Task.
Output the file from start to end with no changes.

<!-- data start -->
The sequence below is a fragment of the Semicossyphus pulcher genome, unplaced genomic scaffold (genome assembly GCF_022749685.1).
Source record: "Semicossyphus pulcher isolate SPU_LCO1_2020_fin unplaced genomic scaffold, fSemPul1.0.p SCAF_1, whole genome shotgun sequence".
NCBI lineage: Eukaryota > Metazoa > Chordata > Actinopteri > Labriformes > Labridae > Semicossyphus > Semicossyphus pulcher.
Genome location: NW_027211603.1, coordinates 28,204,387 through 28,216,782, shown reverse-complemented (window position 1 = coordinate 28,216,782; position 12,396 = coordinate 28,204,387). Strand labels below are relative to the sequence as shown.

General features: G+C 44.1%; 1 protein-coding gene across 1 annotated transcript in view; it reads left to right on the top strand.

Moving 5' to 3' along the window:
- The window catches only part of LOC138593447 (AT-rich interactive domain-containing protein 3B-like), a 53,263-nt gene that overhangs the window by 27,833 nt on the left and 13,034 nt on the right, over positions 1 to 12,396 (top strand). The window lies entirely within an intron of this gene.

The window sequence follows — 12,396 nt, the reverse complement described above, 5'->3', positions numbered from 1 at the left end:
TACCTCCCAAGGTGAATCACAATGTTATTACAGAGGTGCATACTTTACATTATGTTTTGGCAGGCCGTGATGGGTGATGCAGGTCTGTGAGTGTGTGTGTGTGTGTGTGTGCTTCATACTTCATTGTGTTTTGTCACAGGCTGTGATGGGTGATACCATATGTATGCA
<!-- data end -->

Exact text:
The sequence below is a fragment of the Semicossyphus pulcher genome, unplaced genomic scaffold (genome assembly GCF_022749685.1).
Source record: "Semicossyphus pulcher isolate SPU_LCO1_2020_fin unplaced genomic scaffold, fSemPul1.0.p SCAF_1, whole genome shotgun sequence".
NCBI lineage: Eukaryota > Metazoa > Chordata > Actinopteri > Labriformes > Labridae > Semicossyphus > Semicossyphus pulcher.
Genome location: NW_027211603.1, coordinates 28,204,387 through 28,216,782, shown reverse-complemented (window position 1 = coordinate 28,216,782; position 12,396 = coordinate 28,204,387). Strand labels below are relative to the sequence as shown.

General features: G+C 44.1%; 1 protein-coding gene across 1 annotated transcript in view; it reads left to right on the top strand.

Moving 5' to 3' along the window:
- The window catches only part of LOC138593447 (AT-rich interactive domain-containing protein 3B-like), a 53,263-nt gene that overhangs the window by 27,833 nt on the left and 13,034 nt on the right, over positions 1 to 12,396 (top strand). The window lies entirely within an intron of this gene.

The window sequence follows — 12,396 nt, the reverse complement described above, 5'->3', positions numbered from 1 at the left end:
TACCTCCCAAGGTGAATCACAATGTTATTACAGAGGTGCATACTTTACATTATGTTTTGGCAGGCCGTGATGGGTGATGCAGGTCTGTGAGTGTGTGTGTGTGTGTGTGTGCTTCATACTTCATTGTGTTTTGTCACAGGCTGTGATGGGTGATACCATATGTATGCA